If I had to venture a guess, I’d say General Tso’s Chicken is probably one of the best-known Chinese dishes here in America. Which is kind of funny, seeing as it’s such a far cry from traditional Chinese food.
Indeed, it has nothing to do with with it’s namesake, the military leader General Tso of the Qing Dynesty, nor did it even originate in Hunan, China, of which it is supposedly the cuisine. Instead, it was created in the early 70’s, when Chinese chefs here in the U.S. needed a dish that would appeal to the American palate.
Well… they succeeded. Whatever it’s origins, there’s no question about it: it’s downright delicious. Sweet, spicy, rich sauce smothering crispy fried nuggets of chicken… how could anyone not love this stuff?
Ever since I was little, ordering General Tso’s has been a huge treat. Deep fried, sugary-glazed, and addictive as hell… I can make an order of General Tso’s disappear faster than you can say “alakazam.”
Unfortunately, I can also make it reappear somewhere around the top of my jeans a few hours later, which is why it’s become an increasingly more rare treat.
Then, a few weeks ago, I saw something new on the menu of one of my favorite restaurants: an appetizer of General Tso’s Cauliflower. Of course I had to order it, and once tasted, I knew I had to figure out how to make it for myself.
Because the sauce is really where the flavor is at, swapping the chicken for cauliflower really doesn’t affect the experience as much as you might think. To get the crispy-fried exterior, I used a batter of gluten-free garbanzo bean flour and corn starch. Sure, you can skip the frying all together and oven-bake the cauliflower (a perfectly viable and no doubt healthier option), but then you’d be missing out on the crispiness that really makes General Tso’s so satisfying.
The biggest up-side to making this dish at home as being able to control all the ingredients. I used honey in place of sugar in the sauce, and was able to balance the levels of heat and sweet to exactly what I like. With a few adjustments it could easily be made gluten-free or vegan, or tweaked however you like.
To be honest, I’m a little concerned about how easy this is to make from scratch. Not to mention all the possible variation there are with the sauce — it comes together in minutes, and tastes so good I kind of want to lather it on everything. Like sauteed veggies, or grilled meats, or my face. I might even try it for dipping my next batch of spring-rolls in, in place of my go-to peanut sauce. Yes, it’s really that good.
You see that look on his face? That’s the look of my hand model about to ruin the shot by eating the star of the show. The perks of being married to a food blogger, as he likes to say.
Cauliflower General Tso’s
Easily made vegan/gluten-free
For the sauce:
1 TBSP toasted sesame oil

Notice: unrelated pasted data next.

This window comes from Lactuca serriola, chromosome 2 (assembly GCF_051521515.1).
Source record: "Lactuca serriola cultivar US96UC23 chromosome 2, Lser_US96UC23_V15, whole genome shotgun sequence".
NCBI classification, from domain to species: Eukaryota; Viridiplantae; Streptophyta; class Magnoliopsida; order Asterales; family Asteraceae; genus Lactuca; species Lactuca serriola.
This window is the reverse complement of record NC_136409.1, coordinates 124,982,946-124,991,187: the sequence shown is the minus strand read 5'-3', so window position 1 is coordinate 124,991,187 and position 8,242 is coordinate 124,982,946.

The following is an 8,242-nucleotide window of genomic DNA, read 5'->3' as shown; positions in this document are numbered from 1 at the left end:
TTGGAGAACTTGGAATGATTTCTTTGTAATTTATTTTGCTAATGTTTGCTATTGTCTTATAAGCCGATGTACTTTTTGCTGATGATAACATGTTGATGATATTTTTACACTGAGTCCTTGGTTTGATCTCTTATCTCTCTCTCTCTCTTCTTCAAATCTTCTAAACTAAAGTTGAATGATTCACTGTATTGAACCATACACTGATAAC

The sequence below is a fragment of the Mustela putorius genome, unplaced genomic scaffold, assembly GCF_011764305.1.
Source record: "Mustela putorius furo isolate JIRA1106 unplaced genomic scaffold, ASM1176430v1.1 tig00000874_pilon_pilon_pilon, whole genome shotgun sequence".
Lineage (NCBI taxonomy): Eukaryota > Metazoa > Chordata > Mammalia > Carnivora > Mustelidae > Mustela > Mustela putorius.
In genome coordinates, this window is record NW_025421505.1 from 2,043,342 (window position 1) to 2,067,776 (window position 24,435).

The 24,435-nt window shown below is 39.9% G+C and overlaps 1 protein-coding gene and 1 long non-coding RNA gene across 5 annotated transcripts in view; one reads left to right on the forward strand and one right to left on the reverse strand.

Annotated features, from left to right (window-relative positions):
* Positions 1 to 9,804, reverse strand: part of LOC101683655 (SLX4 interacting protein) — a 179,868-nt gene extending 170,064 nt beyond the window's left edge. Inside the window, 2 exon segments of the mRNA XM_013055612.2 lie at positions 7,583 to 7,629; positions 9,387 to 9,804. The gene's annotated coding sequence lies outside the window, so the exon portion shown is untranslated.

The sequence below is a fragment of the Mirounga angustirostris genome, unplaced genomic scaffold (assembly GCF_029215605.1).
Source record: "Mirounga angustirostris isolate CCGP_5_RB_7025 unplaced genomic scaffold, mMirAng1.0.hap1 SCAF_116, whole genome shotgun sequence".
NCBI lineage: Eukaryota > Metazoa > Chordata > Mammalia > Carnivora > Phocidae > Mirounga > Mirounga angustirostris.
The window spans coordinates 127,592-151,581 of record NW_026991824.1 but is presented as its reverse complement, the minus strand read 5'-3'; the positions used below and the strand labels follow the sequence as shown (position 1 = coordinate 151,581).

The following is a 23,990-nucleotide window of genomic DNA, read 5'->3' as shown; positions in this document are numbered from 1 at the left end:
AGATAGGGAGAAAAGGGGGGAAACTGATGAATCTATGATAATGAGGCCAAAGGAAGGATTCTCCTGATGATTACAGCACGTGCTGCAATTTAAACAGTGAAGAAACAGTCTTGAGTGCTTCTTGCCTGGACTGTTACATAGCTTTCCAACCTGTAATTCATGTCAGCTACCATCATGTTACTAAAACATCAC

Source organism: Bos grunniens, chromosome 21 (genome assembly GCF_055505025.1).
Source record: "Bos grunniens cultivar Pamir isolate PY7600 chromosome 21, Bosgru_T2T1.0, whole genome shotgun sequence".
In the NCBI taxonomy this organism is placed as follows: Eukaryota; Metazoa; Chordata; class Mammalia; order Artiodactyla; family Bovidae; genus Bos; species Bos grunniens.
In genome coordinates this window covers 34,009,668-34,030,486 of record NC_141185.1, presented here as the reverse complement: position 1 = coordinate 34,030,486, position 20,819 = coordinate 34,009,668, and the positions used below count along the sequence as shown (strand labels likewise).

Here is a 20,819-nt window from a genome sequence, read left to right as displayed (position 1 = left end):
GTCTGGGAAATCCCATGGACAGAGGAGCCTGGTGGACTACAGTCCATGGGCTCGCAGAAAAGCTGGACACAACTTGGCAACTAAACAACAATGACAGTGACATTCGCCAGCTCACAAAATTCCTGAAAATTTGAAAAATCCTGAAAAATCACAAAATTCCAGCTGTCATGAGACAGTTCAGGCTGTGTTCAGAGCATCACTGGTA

3-4 cloves garlic, minced
1 TBSP fresh ginger, grated
1/2 cup hoisin sauce (or gluten-free hoisin sauce)
1/4 cup rice vinegar
3 TBSP soy sauce (or gluten-free tamari)
4 TBSP honey (or brown sugar, if vegan)
1/2-1 tsp. crushed red pepper flakes, or to taste
1/2-1 tsp. sriracha, or to taste
2 TBSP corn starch
1 1/2 cups water
For the cauliflower:
1 head cauliflower, cut into florets
1/2 cup garbanzo bean flour
1/4 cup corn starch, or potato starch
1 1/2 tsp. baking soda
1/2 tsp. salt
1/2 cup water
Corn, vegetable, or other neutral oil, for frying
Toasted sesame seeds and sliced scallions, for garnish
Steamed rice and broccoli, for serving
For the sauce:
1. In a skillet over medium heat, add the sesame oil, garlic, and ginger. Saute for 1-2 minutes, then add the hoisin sauce, vinegar, soy sauce, honey, red pepper flakes, and sriracha. Stir to combine, and let cook for another 1-2 minutes.
2. In a bowl or glass measuring cup, whisk together the water and corn starch (start with just a small amount of water, and mix until smooth to avoid lumps). Stir the water and corn starch mixture into the pan, and let cook for 3-5 minutes, or until the sauce has thickened. Taste, and add more sriracha or red pepper flakes as needed. If the sauce becomes too thick for your liking, add a splash more water.
For the cauliflower:
1. In a bowl, whisk together the garbanzo bean flour, corn starch, baking soda, salt, and water. Cut the cauliflower into evenly-sized florets, and toss into the batter until well-coated.
2. In a large heavy-bottomed pot, heat 2-3 inches of oil to 375 degrees F. Line a rimmed baking sheet with paper towel, and set aside.
3.Carefully drop 4-8 florets into the oil at a time, being careful not to over-crowed the pot. Fry for 1-2 minutes, or until golden brown and crispy.
4. Using a metal slotted spoon or a skimmer, remove the cauliflower to the paper towel lined baking sheet to drain. Let the oil return to 375 degrees, and repeat until all of the cauliflower is cooked.
5. When ready to serve, toss the fried cauliflower into the sauce. Serve immediately over steamed rice and broccoli, and garnish with toasted sesame seeds and sliced scallions.
Recipe notes: I love the crispiness of deep-frying the cauliflower, but when I’m not in the mood for heating up a big pot of oil, I bake it instead. Here’s what I do: skip the batter all-together (I’ve tried many different recipes, and have never been able to get a crispy-battered cauliflower in the oven — if you know of a recipe that works, I’d love to hear about it!). Preheat the oven to 425 degrees F., and cut the cauliflower into florets. Toss cauliflower with a few TBSP of olive oil and a big pinch of salt, then spread into an even layer on a rimmed baking sheet. Cook for 20-25 minutes, stirring once or twice, until golden around the edges. This is one of my favorite ways to enjoy cauliflower all on its own, too!